According to Norman Lebrecht, the world of classical music soloists and conductors is all about the money. Norman takes aim at the issue of artist fees in the October 5th edition of his weekly La Scena column…
In true Norman Lebrecht fashion he examines the issue by squaring up his sights on a representative individual, in this case it is violin soloist Anne-Sophie Mutter. Although a good bit of the article is consumed by discussion of Ms. Mutter, I came away with the overall point being more about soloist fees, price controls, and managerial common sense.
If you ever find yourself in a bar surrounded by artistic administrators and executive directors and you’re in the mood for some spirited conversation, just bring up the topic of guest artists. Assuming the managers have all had a few drinks, you’re bound to get an earful,
“They’re expensive…they cancel on short notice…we have to work just as hard to sell the hall with them as we do without them…their managers bust our balls…”
Norman’s article examines most of these issues in the setting of his native U.K. but they are nearly identical here in the U.S. I’m particularly intrigued by Norman’s suggestion that skyrocketing fees have become so out of hand that he suggests the U.K. government should step in and institute price controls (apparently, they are the only power with legal authority to take such action).
Of course, here in the U.S. that solution is nothing more than a pipe dream and regardless of how much managers may enjoy bitching about soloists nearly all of them are content with giving them what they ask for.
How much dough are we talking about? To get an idea, pull up an orchestra’s IRS Form 990 (available at GuideStar) and scroll down to page 7. Once there, look under Part II – Compensation of the Five Highest Paid Independent Contractors or Professional Services (paid over $50,000). Depending on which orchestra 990 you’re looking at you find a couple of possible entries.
Sometimes you’ll find an individual name listed, such as the 2002-2003 990 from the New Jersey Symphony, they paid Andre Watts $55,000 that season. Most of the time you’ll find listings for payments made to artists management firms such as the 2002-2003 990 from the Dallas Symphony, they paid $518,890 to IMG for guest artists. In the 2002-2003 season the Seattle Symphony paid the William Morris Agency $135,000 and CAMI $100,000 for guest artists.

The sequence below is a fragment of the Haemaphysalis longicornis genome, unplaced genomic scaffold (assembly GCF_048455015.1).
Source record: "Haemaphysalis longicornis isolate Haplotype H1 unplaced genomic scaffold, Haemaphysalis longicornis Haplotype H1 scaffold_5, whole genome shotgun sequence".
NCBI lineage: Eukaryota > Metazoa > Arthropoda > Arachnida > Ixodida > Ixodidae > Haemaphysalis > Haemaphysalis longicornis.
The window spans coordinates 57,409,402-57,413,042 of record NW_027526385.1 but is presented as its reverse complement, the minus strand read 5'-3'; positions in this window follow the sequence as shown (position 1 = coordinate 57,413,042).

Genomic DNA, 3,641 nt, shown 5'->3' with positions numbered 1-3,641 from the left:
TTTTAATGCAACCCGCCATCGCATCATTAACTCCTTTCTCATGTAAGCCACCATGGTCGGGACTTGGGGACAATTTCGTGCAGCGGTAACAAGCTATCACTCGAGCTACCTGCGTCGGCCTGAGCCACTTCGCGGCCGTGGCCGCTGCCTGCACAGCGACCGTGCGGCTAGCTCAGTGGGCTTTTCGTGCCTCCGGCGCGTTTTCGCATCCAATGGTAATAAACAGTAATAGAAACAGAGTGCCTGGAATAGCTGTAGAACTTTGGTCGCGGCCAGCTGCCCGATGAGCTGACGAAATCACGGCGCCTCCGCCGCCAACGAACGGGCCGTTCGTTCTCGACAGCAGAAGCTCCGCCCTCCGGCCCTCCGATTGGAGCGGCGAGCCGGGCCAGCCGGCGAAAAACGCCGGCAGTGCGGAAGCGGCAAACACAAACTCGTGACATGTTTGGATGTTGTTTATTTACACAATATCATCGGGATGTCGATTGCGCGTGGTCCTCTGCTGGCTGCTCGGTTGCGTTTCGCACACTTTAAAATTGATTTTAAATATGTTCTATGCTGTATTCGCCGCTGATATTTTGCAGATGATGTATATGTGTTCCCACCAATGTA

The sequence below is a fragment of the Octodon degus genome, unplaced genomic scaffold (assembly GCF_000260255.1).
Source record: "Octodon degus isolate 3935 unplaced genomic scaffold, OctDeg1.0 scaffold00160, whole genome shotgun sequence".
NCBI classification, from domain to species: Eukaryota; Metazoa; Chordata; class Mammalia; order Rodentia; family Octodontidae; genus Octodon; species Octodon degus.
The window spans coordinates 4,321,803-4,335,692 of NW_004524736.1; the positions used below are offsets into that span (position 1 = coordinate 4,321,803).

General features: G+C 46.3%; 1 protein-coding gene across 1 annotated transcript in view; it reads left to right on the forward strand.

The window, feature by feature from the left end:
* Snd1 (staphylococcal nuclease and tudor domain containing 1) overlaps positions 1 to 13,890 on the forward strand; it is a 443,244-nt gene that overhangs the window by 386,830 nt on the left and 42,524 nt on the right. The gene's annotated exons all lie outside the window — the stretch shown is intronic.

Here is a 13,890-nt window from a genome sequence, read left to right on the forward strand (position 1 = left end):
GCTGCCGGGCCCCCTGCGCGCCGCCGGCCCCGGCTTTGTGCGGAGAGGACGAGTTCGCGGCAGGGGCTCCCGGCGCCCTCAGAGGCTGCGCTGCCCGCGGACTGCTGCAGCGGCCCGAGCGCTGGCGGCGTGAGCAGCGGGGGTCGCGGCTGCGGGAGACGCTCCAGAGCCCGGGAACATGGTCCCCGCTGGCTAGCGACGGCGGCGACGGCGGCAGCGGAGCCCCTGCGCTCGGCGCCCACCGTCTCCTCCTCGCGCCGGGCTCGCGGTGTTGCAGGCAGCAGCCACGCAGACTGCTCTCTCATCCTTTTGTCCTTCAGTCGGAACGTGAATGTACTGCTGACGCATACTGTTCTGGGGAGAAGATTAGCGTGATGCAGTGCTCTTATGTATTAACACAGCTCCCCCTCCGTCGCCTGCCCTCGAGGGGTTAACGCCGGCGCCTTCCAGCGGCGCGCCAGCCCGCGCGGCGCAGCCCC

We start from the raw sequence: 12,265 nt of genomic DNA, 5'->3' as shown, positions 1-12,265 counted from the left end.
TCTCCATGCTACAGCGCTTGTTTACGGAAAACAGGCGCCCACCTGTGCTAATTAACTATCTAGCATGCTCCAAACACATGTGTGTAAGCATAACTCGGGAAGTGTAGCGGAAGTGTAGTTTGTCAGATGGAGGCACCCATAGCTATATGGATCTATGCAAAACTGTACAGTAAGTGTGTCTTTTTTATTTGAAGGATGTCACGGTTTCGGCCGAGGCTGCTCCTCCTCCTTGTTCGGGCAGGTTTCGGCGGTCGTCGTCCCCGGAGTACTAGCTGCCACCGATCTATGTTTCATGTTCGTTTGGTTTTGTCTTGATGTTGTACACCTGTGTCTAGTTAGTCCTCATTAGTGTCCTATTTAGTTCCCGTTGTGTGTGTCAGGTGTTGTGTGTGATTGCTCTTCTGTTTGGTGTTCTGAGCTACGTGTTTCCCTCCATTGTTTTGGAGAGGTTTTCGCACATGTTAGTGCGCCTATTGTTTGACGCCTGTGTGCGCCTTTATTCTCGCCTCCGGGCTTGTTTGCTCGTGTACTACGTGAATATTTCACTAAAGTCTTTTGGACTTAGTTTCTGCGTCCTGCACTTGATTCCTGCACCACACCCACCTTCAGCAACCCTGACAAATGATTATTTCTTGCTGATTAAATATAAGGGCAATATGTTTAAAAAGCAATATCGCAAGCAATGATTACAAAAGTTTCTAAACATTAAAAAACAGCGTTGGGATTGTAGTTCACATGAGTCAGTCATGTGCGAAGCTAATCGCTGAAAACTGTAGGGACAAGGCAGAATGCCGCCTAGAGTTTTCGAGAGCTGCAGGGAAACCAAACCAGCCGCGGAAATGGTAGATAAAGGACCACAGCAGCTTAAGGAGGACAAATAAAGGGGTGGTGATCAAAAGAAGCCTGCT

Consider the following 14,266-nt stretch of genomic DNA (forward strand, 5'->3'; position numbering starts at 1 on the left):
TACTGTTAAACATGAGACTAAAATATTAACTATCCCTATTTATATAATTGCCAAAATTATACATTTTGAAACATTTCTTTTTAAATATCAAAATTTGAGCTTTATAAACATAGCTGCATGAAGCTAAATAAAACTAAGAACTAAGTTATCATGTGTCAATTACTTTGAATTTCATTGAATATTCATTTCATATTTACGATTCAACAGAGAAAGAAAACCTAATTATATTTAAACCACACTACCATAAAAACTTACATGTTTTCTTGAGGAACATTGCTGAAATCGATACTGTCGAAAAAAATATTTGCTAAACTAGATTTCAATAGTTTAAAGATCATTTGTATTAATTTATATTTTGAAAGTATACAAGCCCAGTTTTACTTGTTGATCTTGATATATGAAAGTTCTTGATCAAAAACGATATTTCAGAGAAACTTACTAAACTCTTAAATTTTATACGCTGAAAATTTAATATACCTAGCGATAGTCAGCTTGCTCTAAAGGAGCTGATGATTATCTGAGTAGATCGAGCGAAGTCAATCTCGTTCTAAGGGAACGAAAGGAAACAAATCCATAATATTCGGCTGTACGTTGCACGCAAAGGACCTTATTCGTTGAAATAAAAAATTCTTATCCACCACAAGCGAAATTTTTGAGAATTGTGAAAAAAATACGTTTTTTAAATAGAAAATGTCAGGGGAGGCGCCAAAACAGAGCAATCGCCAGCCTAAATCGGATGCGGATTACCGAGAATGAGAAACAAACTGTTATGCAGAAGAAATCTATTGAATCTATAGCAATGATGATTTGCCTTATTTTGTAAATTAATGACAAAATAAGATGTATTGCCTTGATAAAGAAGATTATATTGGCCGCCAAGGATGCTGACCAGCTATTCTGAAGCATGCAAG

Don’t think this is just a game for bigger budget orchestras, in the 2002-2003 season the Phoenix Symphony spent $814,095 in “artists fees & expenses” and the Dayton Philharmonic paid ICM $129,000 in the 2002-2003 season and IMG $102,800 in the 2003-2004 season for guest artists.
Remember, with the exception of Phoenix who reported cumulative expenses for guest artist fees and expenses, the figures quotes above are for only the top five highest paid contractors or independent services. At the bottom of that section you can see how many more recipients of expenditures over $50,000 each orchestra paid out (although it’s highly unlikely that all those expenditures are related to guest artists). If you dig through enough Form 990’s you’ll uncover some of the biggest of the big name soloists and conductors.
A Solution Borrowed From Government
So how do orchestras know if their investments in guest soloists are paying off in the box office? According to Norm, he’s witnessing big names like Ms. Mutter playing to 60% capacity halls in London. I’ve attended similar concerts myself here in the U.S. featuring soloists that are arguably of equal caliber to Ms. Mutter.
I think a fascinating experiment would be for a dozen mid to large budget orchestras to rescale their ticket prices to exclude all fees and related expenses to guest artists. Then, add those fees back into each ticket for every respective concert which features a guest artist based on the cumulative guest artist expenses.
This way, the orchestras can let the audience decide whether or not they feel a guest artist is worth the additional cost added to their ticket over the regular price of going to the orchestra. This isn’t exactly a new idea; federal, state, and local governments do this all the time when they mandate a targeted tax on specific goods such as gasoline and cigarettes.
Of course, there’s nothing stopping orchestra managers in the U.S. from banding together in a coalition with the goal of instituting guest artist price caps but ego and envy maintained by clever artist managers keep that solution neatly under wraps. As such, I’m not going to hold my breath for an artist-fee-based ticket price structure, but it’s fun to talk about it.
Postscript:I hope you take the time to go read Norman’s article. True to form, he wields a mean pen and delivers some great one-liners. My favorite from this article is when he described Ms. Mutter’s perceived ability to sell out a hall,
“The lady has no more pulling power than a one-armed dentist with a manual drill.”
Less witty but still full of impact value is Norman’s analogy to help his readers understand just how much a top tier guest artist can earn,
“At 42 [Ms. Mutter] makes well over three million dollars a year from sixty performances, which is more than the combined income of players in a symphony orchestra in Britain or Scandinavia.”